SmartHalo review: Someone figured out how a bike and smartphone can work together
Give your bicycle a brain for $149
Give your bicycle a brain for $149
Cycling and technology are pretty much joined at the hip. Serious cyclists will spend thousands on high-tech components and materials for a millisecond faster shift, degrees of frame flex or stiffness, or to shave a few grams off their ride. But the marriage of the smartphone and the bike has always been an awkward one, which probably explains why the smartphone hasn't killed off cyclocomputers, which perform increasingly sophisticated tasks from the handlebar. Enter the SmartHalo, which promises to turn any bike into a "smart bike." Cool.
Launched on Kickstarter in September 2015, the device is now sold in Apple Stores for $149. To test it out, I decided to slap it on the least technologically-advanced bike I own: a 40-plus pound Schwinn cruiser with a front-spring fork I use for commuting, errands, and most importantly, I'm fine with locking up outside in New York City.
SmartHalo in action as I ride across the Williamsburg Bridge.Michael Learmonth
That last bit is important because one key feature of the SmartHalo is it is supposedly theft-proof (it has its own lock and an alarm). As anyone who commutes by bike can attest, stripping all the lights and other electronics off to lock up is a pain. In brief testing I can say that aspect worked: after two full days locked up in Brooklyn I still have a SmartHalo.
The device is an attempt to roll together a lot of things bikers need: a light, navigation, odometer, average speed, calories burned, etc, along with a notification for incoming calls. It pairs with a smartphone and is controlled through the SmartHalo app, which is available for both iOS and Android devices. It certainly looks different than a typical cyclocomputer. There is no digital display; just warm lights that let you know it's automatically turned on and sending information to your phone.
SmartHalo doesn't have a digital display — using a light to indicate that it's workingGearBrain
The device is no harder to install than a high-end cyclocomputer, with allen screws and rubber-lined brackets. The unit itself locks on with its own magnetic key. It's a lot bigger than a cyclocomputer, but perhaps not bigger than a cyclocomputer and a light, both of which it can replace.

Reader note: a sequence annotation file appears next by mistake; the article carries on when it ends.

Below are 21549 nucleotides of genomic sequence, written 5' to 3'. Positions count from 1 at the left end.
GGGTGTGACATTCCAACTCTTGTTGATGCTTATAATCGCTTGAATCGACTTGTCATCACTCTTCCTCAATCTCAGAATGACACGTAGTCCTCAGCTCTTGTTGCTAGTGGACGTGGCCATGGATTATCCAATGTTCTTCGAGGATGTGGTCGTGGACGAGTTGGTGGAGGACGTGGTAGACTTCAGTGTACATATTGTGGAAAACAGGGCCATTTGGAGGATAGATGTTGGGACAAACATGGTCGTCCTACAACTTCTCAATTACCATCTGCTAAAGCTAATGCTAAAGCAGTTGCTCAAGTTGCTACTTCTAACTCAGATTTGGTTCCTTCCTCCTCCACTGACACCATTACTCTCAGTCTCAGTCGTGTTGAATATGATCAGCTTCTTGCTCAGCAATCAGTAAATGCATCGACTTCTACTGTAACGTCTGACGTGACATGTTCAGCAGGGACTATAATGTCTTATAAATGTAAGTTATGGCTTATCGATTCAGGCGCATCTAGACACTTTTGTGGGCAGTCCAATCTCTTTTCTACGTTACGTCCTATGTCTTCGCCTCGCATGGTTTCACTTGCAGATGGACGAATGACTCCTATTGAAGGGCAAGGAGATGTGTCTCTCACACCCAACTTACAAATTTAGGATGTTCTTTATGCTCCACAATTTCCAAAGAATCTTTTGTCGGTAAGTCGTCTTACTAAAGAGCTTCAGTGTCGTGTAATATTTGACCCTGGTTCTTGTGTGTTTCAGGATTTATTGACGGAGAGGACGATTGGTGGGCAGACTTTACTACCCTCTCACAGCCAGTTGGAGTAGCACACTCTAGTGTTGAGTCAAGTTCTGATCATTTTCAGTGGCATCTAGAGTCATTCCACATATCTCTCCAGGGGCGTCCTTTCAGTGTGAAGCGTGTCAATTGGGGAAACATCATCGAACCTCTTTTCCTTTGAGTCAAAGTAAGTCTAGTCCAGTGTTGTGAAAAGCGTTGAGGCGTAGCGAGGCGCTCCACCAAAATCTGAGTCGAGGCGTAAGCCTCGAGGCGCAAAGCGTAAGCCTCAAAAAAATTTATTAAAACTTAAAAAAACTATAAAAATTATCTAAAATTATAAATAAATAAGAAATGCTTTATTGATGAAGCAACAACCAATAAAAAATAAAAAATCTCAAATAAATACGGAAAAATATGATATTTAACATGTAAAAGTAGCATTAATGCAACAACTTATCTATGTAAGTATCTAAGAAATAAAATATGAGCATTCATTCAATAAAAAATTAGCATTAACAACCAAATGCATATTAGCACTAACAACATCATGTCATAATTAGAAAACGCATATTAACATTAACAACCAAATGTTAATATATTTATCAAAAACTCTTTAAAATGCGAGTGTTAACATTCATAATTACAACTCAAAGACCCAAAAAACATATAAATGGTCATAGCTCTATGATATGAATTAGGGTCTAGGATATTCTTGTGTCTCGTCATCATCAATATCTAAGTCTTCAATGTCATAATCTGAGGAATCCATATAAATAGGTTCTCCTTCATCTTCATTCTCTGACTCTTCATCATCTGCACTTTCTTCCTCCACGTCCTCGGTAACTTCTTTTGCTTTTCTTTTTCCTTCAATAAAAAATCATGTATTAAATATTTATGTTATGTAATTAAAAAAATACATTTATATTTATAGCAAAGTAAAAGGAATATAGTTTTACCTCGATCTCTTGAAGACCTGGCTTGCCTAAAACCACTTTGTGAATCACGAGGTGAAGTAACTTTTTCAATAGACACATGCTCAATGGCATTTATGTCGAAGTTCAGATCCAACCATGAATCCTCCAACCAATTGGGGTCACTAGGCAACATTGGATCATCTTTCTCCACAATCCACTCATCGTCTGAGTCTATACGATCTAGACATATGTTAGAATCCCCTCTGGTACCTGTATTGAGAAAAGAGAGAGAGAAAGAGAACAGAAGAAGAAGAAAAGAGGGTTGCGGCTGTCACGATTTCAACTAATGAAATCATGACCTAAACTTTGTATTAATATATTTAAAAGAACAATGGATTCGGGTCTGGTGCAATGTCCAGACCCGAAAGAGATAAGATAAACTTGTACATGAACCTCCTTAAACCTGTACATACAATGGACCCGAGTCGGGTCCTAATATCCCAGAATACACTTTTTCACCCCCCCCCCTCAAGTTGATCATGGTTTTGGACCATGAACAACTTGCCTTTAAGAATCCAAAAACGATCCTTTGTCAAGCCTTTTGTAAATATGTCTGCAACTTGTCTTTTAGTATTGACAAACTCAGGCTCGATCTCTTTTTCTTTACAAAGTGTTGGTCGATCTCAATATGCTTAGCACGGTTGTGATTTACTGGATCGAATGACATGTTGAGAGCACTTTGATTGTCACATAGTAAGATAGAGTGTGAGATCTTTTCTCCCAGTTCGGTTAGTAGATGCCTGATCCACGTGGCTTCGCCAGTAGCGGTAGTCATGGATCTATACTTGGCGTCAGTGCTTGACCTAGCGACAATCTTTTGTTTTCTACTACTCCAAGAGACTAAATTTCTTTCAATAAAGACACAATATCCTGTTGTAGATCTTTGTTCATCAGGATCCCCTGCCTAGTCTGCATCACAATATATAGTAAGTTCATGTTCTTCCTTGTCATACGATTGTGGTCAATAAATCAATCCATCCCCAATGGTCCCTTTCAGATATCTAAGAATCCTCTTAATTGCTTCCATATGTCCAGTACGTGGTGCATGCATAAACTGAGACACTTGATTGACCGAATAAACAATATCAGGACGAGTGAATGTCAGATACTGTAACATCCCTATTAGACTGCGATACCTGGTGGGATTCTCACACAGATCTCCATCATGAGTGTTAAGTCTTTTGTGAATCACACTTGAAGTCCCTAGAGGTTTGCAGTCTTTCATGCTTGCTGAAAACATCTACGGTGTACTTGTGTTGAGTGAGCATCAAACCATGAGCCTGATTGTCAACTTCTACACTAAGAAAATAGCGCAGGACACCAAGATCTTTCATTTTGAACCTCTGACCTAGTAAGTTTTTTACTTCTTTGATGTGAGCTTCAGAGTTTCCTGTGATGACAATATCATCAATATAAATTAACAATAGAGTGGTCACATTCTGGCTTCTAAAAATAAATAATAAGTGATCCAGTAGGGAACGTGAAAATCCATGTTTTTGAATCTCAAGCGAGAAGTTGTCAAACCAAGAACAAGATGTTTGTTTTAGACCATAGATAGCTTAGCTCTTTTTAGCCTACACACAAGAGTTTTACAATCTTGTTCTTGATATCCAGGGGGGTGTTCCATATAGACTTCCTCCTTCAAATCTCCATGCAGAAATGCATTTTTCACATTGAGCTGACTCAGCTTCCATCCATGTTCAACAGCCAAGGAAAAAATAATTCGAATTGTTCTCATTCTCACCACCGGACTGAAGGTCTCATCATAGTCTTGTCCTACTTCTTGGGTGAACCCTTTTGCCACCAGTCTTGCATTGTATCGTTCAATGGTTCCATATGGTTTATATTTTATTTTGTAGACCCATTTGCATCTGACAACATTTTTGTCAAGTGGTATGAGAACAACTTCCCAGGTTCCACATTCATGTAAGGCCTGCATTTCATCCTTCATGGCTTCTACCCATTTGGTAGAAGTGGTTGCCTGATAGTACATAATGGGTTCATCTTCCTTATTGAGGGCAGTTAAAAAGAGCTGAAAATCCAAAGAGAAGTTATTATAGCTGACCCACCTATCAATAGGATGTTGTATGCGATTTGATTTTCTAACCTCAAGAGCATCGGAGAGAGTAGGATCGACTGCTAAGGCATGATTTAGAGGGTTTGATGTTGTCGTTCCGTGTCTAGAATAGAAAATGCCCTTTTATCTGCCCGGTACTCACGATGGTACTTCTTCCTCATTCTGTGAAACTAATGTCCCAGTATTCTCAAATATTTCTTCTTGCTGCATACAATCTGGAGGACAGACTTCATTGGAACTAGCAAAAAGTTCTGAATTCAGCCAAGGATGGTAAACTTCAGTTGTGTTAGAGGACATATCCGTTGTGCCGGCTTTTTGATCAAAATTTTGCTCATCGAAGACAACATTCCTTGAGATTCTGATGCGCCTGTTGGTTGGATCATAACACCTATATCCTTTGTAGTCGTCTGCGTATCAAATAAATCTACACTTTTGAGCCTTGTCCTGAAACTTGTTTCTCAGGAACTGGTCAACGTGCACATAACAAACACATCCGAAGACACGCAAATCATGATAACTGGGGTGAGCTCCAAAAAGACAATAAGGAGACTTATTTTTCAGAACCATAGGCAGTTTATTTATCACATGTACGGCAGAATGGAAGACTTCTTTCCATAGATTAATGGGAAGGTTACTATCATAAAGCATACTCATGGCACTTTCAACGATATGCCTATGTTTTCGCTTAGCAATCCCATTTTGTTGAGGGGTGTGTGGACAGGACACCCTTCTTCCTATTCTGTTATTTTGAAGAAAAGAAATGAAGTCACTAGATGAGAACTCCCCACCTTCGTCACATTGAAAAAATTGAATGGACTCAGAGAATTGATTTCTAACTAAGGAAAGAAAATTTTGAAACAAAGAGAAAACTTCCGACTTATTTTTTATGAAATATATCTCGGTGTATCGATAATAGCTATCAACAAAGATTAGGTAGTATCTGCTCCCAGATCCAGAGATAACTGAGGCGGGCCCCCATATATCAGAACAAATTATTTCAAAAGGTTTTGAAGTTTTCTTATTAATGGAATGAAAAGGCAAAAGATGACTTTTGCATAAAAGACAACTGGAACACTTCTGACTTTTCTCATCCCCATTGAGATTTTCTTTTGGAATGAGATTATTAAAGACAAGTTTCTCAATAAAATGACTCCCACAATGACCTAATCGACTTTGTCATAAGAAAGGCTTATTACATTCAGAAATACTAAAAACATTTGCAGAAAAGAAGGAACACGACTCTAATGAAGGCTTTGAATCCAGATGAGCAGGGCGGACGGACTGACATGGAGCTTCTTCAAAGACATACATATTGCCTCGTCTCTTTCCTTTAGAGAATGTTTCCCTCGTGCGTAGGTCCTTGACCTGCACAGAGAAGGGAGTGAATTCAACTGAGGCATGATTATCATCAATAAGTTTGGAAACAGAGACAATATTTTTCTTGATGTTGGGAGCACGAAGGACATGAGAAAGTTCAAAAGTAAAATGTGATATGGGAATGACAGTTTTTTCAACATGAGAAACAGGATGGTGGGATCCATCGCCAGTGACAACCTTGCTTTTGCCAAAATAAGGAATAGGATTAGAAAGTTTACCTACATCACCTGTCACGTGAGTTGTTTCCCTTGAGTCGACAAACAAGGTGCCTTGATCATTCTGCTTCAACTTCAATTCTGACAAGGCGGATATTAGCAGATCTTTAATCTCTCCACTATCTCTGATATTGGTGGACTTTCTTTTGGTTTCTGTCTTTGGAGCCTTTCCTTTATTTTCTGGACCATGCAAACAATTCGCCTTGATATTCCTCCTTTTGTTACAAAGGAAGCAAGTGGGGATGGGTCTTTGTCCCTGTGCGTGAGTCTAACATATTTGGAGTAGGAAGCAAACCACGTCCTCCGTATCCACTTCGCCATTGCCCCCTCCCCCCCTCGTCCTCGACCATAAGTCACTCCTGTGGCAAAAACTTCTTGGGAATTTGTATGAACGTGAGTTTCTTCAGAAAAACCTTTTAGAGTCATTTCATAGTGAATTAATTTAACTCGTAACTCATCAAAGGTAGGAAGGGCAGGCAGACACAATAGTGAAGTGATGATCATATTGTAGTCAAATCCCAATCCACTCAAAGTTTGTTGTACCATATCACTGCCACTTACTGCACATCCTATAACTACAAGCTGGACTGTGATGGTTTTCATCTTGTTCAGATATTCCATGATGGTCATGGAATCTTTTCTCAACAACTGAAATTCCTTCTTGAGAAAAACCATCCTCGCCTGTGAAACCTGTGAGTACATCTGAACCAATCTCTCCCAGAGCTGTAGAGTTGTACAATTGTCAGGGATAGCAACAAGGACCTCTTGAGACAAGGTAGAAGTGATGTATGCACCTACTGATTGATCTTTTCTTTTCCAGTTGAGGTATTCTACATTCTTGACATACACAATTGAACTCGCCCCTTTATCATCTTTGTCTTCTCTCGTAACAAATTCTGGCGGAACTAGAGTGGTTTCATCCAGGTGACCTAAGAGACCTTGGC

It has to be said the designers of the SmartHalo really do get cyclists. The unit turns on with a warm green glow when you approach, but turned off it looks like nothing; no high-tech screen or buttons or anything else that would be attractive to thieves. Another way the SmartHalo folks get cyclists is it gives you key information, like when to turn with a directional light, but not too much that it will distract you. That a pretty important safety feature because using a smartphone while cycling is just not smart.
But that might be a disappointment to people used to a cyclocomputer and the constant visual feedback of data through a screen. With SmartHalo, you have to pull out your smartphone to see your stats, and you get it with time, trips, mileage, average speed, calories burned, carbon dioxide not pumped into the atmosphere. All of that seemed pretty accurate, which definitely puts it ahead of most standard fitness trackers (including the phone) which generally can't tell if you're on a bike or not.
The downside is that cycling apps do actually do most of this pretty well like Strava, Map My Ride and Cycle Tracker Pro, no special equipment required except for a smartphone. That brings me to the fundamental question all cyclists ask about another increment of technology: Do I need it? You certainly do not need the SmartHalo for the data, but combine it with a light, a worry-free theft-resistant design, a bike alarm, and idiot-proof navigation and it will become at least a strong maybe for an avid cyclist or commuter, or else a really nice gift.
Pros: Easy to use and install, theft-proof design, a really obnoxious bike alarm, automatically activates and turns on lights, and delivers must-have info where you need it.
Cons: Bulk and weight, relatively weak front light, doesn't do a lot more than a light and a smartphone, less data than a high-end cyclocomputer and is another thing to charge.
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